Updated May 11, 2019
If you chat with anyone working in the real estate industry for a while and you will hear some stories. Some good, some bad, some weird, some funny — they have seen it all.
One of the terrible tales you might listen to is the story of an agent who wished they had signed a buyer to a buyer’s agreement. After a load of work, the buyer finally made an offer. Too bad it was with a different agent…
Can you believe that actually happens? Yes, the reality of that story is both shocking and real. It can also go the other way, where the buyer drops the client or gives the home up for sale, although that is less likely (since most agents work for commission).
Even the smoothest of real estate transactions can sometimes feel like an emotional roller coaster. Save yourself the drama and sign with a top-rated Clever Partner Agent.
Why Does It Happen?
An agent works with a buyer for a few weeks to several months — or longer. The agent puts a lot of effort into including the buyer in every aspect, introducing the buyer to the lender and helping them obtain loan or approval letters. The agent will regularly shoot some emails that fit the buyer’s requirement and call up listing agents to determine availability. So the agent is doing all the right things — it’s been a smooth ride for everyone involved.
Next, come the appointments and the showings, driving the buyer from one neighborhood to the next. The agent is feeling pretty good. But still, after all that work, the phone call comes. The buyer found a place on their own, and they’ve signed a contract.
Listing agents sign form listing agreements with sellers, so buying agents should expect formal contracts, too. Just like a listing agent, buyer’s broker agreement outlines the rights and responsibilities of both parties. This contract is basically a promise for a promise. If the agent isn’t serving the buyer, the buyer might have the right to fire the agent.
Sign with a top-rated buyer's agent!
Buy with Clever, find your dream home, save thousands.
Finding a Buyer’s Agent
Many buyers refer to an agent by their friends, family, and co-workers. Also, referrals are often the best way to find an agent. But what if you’re moving to a different city? Look in certain neighborhoods to find listings for sale. You’ll likely see an agent who is representing most of these listings. Are there online reviews? What do people have to say?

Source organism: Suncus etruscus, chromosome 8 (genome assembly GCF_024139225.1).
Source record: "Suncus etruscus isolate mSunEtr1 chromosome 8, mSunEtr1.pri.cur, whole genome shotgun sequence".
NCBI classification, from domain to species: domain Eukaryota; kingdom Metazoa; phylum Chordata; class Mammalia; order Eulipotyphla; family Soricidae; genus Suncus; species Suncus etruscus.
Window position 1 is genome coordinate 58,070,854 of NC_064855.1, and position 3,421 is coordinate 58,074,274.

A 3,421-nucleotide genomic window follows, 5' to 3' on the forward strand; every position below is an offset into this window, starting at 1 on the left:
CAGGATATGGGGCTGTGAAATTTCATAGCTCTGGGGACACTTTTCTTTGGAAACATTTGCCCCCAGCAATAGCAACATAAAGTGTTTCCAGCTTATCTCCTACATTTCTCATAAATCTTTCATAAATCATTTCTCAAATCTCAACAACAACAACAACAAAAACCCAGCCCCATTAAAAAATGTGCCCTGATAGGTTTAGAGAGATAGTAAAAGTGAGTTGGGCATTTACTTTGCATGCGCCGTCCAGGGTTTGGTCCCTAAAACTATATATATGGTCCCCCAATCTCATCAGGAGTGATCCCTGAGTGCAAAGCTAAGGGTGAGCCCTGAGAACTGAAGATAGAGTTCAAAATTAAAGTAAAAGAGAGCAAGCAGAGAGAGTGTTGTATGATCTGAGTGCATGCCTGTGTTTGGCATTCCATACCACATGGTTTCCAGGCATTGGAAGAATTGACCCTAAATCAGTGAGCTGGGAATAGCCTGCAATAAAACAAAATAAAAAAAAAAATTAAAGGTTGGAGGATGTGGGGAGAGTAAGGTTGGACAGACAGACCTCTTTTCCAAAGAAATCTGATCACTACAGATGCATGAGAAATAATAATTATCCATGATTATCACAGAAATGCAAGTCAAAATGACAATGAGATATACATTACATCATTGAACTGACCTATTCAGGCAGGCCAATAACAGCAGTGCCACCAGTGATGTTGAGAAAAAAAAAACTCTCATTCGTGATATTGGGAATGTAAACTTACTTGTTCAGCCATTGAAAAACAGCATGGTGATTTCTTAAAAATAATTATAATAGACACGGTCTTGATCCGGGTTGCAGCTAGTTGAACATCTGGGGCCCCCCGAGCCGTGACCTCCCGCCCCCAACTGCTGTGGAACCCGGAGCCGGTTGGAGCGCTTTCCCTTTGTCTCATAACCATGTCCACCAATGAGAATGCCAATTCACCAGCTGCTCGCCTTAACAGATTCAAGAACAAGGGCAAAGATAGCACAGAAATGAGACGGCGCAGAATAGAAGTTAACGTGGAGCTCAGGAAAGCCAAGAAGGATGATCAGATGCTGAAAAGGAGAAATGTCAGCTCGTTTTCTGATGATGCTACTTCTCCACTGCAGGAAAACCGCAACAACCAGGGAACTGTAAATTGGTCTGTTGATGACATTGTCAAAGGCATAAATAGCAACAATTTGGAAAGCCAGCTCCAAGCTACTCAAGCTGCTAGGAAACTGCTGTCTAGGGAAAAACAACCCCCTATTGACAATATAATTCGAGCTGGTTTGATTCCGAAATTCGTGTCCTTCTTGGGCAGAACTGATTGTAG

You can also run some keyword searches. Type “top real estate agents/brokerages in my city,” or search websites where agents maintain a national profile. Even getting out into your neighborhood will help you meet realtors. Find an open house and talk to the agent. If they appear knowledgeable and your personalities mesh, drop that you’re on the market for an agent. Odds are you will be leaving the open house with a business card.
What is an Exclusive Contract?
Contracts are legal documents, typically bilateral agreements. When the buyer signs a purchase offer, the basic idea is that you are signing over a stated amount of money and the seller will hand over the deed. It is a promise for a promise, usually mediated by an agent.
Exclusive buyer broker contracts have the same idea. The broker will locate and identify potential properties for the buyer to consider, review paperwork, prepare purchase offers, and provide other services. The buyer needs to seriously consider the homes, qualify to purchase the property, read all the materials, and cooperate with the broker. It sounds nice, right? It actually works well for a lot of buyer-seller relationships. However, there are a few stipulations you should know about before you agree to enter the agreement.
Buyer Broker Exclusivity
The terrible situation mentioned earlier would not have occurred with a buyer broker agreement. The agreement states that solely the buyer and broker work together. The buyer cannot ask another broker to show you a property–the buyer and the agent remain a team. If the buyer does buy without an agent and opts for a For Sale By Owner, new construction, or a family member’s homes, the broker will also earn a commission.
Buyer Broker Compensation
The broker or agent will make a commission on the property at the time of closing. However, if a hardworking agent has a buyer trying to flake and trying to purchase a contract with another broker, the buyer may directly owe compensation. Remember, the agreement is bilateral, and one party cannot call it quits on their own.
Property Description and Location
Is there any way out of this agreement? Why yes, there is a way. Unfortunately for most buyers, it only is possible if they jump ship and purchase a different type of property than the one stated in the contract. For example, if you wanted to buy a single-family home, you are free to buy a multi-family home with another broker. Also, perimeters are another fluid factor in the contract. You are free to buy as you please with whom you want outside of, say, a particular city or state.
Wait Out the Term
Lastly, all contracts are based on a particular term. Exclusive broker agreements last a period of three to six months–up to six years (this is not the norm, but still possible)! The stated amount of time in the contract is how long you are bound to the agreement. Most agents will agree to a contract of thirty days.
These four elements of the contract alone would have been enough to prevent the above example from being an agent’s reality. As with any type of contract, carefully read the agreement. Ask questions and get answers. You must consult a real estate lawyer or professional for specifics before you sign the dotted line.
Build a bond with your real estate agent. Clever partners with top local real estate agents to lighten your load and help you save money. Call us today at 1-833-2-CLEVER or fill out our online form to get started.
Sell or Buy a Home with Clever and Save Thousands!
Enter your zip code to see if Clever has a partner agent in your area!